West Dunbartonshire Council has spent almost £75,000 on fine art to add to its collection - including a nude sketch by one of Scotland's best known artists.

The move comes as the local authority faces the prospect of cutting millions of pounds from vital local services.

A report confirming the purchase of more than a dozen works, as well as items by leading historical and contemporary female artists, acknowledged that the spending "could be negatively perceived" - but insists that any negative feedback from the purchases, made from a dedicated fund for 'cultural investment', will "be mitigated by community-focused programming".

The council's cultural committee met in November and selected 14 works to purchase with cash from a £100,000 fund set aside for the purpose last year.

Another two pieces were approved for purchase at the committee's December meeting, including "Nude Study" by Samuel J. Peploe from 1930.

Peploe, who was born in 1871, was one of a group of painters known as the Scottish Colourists , alongside John Duncan Fergusson, Francis Cadell and George Leslie Hunter.

According to the latest report, one of the works identified by the committee for purchase in November is no longer available and the purchase of another is pending.

At Monday's cultural committee, council bosses are recommending the authority should attempt to buy even more artworks, this time from Scottish women artists such as Alison Watt, Christine McArthur, Jacki Parry, Kate Cameron and Mary Armour.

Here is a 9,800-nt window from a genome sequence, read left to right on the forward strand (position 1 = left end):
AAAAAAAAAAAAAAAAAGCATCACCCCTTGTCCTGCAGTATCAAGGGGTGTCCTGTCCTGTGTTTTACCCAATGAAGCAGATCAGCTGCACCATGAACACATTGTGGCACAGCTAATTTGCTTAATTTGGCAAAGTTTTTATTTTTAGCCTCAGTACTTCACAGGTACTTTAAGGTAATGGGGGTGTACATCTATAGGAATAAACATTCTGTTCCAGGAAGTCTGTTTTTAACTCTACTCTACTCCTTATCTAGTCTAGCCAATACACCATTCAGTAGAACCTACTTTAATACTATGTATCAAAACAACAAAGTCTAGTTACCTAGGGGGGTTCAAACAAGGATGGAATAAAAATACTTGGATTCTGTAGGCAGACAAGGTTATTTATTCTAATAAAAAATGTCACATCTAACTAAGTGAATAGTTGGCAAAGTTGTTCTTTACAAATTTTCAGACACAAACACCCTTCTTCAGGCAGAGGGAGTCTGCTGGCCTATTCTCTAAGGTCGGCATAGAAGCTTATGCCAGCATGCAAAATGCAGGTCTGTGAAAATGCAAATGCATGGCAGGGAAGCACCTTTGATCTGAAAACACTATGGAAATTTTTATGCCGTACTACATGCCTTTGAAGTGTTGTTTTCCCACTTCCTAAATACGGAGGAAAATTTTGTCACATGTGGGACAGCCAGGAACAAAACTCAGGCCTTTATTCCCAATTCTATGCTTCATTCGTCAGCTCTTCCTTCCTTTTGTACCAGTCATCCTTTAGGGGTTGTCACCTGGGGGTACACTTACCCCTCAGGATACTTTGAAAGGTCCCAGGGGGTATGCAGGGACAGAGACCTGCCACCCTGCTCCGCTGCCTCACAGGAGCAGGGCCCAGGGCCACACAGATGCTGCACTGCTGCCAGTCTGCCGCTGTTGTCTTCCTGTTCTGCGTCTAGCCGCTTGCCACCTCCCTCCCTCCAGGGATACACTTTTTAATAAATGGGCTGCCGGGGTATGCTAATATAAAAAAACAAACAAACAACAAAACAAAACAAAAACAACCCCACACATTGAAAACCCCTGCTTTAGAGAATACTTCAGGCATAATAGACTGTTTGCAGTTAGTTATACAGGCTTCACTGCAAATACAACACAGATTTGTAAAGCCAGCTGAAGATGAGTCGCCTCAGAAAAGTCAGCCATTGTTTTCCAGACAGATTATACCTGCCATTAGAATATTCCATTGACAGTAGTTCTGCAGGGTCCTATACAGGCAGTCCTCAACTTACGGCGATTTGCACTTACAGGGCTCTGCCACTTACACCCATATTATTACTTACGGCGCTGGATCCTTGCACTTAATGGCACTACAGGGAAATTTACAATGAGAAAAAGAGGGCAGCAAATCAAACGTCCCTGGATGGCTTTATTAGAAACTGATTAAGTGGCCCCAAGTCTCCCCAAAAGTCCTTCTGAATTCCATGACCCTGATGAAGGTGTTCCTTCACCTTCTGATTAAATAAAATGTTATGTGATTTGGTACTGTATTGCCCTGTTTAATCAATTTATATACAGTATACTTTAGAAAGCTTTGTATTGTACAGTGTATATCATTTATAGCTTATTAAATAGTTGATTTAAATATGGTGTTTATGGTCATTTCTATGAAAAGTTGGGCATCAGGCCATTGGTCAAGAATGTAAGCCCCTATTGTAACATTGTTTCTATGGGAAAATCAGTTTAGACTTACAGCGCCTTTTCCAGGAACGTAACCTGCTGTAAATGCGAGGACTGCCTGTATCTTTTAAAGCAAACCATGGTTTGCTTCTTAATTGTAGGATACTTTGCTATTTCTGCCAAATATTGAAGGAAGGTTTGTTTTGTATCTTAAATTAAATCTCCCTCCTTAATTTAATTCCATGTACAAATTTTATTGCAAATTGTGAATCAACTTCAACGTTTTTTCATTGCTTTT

The council will also continue to try to buy works by earlier 20th century artists including Margaret Macdonald Mackintosh - whose husband was Charles Rennie Mackintosh - and Margaret's sister, Frances Macdonald. 

Along with Frances's husband Herbert MacNair, the trio comprised the noted 'Glasgow Four' artists of the late 19th and early 20th centuries.

The report says there is £26,685 left in the fund.

Council bosses recognised purchasing fine art when the local authority has to find a spare £5 million to keep services running could be "negatively perceived".

Amanda Graham, the council's newly-appointed chief officer of citizen, culture and facilities, said in the report: "There is a risk that this investment in fine art could be negatively perceived by some members of the community at a time when council budgets are under pressure.

"This is mitigated by the fact that the investment is being made from a designated fund created for the direct purpose of cultural investment.

"It will also be mitigated by community-focused programming across West Dunbartonshire’s cultural venues, and by providing access to works purchased in the context of learning, engagement, and creative activity.

"Officers will ensure that the purchased artwork is displayed as soon as possible, for public benefit and enjoyment."

Members of the council's culture committee will consider the report at a meeting on Monday, January 17.